I like this island. To me, it seems like the European equivalent of Cape Cod.

Tuesday, September 13, 2011

El Alhambra

We left our hotel in Granada and walked through the city, seeking our way to a hillside ridge in the Albaycin neighborhood. It was a 45-minute walk, but actually more like a blind man’s tapping through the narrow alleys. First tapping down one cobblestoned way to our left, and then feeling we had headed too far away from the sun and thus trying the next steeper street to our right.

There was a certain urgency to our trek up this hillside neighborhood. It was getting on eight o’clock and the sun was due to set at around quarter of nine.

Finally, we rounded a corner, ascended an alley that was more like extended platforms than stairs and arrived at our destination: a small open plaza, called the Mirador de San Nicolas, in front of the church of the same name. A small church. Unremarkable, really, in a city where even grand churches are dwarfed by Granada’s cathedral. But dozens pilgrimage to this church’s plaza every evening because of its location.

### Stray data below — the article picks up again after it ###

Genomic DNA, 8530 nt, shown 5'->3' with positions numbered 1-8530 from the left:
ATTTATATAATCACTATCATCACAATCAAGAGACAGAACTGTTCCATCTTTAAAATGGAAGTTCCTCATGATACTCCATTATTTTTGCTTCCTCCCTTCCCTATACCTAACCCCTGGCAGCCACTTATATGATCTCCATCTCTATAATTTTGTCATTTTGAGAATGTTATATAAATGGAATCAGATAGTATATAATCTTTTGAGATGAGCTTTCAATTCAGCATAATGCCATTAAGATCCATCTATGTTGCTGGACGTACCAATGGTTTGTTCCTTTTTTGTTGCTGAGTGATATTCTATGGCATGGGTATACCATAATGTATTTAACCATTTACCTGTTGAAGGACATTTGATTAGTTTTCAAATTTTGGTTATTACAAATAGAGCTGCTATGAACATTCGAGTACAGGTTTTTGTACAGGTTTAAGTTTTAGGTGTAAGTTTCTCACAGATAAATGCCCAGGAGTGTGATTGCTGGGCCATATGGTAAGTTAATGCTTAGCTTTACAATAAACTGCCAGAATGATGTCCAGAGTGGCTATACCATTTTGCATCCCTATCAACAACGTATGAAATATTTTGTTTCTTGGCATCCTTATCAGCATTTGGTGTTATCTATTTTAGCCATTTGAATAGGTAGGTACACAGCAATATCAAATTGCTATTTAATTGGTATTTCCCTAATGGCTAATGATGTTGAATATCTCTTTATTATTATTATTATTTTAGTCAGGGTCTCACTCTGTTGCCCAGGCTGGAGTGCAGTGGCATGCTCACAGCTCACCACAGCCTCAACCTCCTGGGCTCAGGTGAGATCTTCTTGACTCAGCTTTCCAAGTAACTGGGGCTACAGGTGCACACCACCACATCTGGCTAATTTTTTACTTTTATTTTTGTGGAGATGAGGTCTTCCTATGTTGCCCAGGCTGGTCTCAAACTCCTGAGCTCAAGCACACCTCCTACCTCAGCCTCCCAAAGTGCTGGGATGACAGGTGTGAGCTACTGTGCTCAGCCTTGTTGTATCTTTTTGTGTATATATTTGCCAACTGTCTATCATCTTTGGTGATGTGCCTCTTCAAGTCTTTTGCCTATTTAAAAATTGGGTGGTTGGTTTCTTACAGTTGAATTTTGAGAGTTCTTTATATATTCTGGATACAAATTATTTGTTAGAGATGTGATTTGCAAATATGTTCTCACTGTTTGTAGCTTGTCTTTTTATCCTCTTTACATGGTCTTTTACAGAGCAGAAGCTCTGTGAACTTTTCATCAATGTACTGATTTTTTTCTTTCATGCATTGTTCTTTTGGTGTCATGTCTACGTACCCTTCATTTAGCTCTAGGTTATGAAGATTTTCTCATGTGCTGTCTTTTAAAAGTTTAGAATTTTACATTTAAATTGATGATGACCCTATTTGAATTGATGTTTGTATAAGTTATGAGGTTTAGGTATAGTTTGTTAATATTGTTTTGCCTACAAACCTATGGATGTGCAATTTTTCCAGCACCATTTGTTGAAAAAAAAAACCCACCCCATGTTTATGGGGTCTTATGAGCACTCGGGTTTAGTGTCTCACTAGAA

From the plaza’s perch on this hill, the view opens dramatically like a sudden curtain presenting the city below, but more importantly, across a small valley, the grand and enormous El Alhambra.

Alhambra is a colossal complex dating back about a thousand years. It has served as fort, palace, mosque, catholic church, seats of various political powers, and royal retreat to its sultans and kings.

It is one of Europe’s most important historical sites, not just because of its age and sheer size, but also because it is the grandest manifestation of how the Catholics, upon succeeding (read: defeating) the Moors, didn’t demolish and rebuild, but simply subsumed the Moorish mosques and forts with surprisingly few changes. They integrated architectural and religious elements into redesigns of form and function; even leaving the inscriptions to Allah in place and adding their dedications to God right next to them; a religious mingling which is hard to imagine these days.

Alhambra is overwhelming in its enormity, its significance, its beauty, its historical richness, and its latent lessons quietly offered to the receptive.

After touring it for four hours in the early hours of the day, we had taken a siesta back at the hotel and then trekked to this plaza in time for the sunset.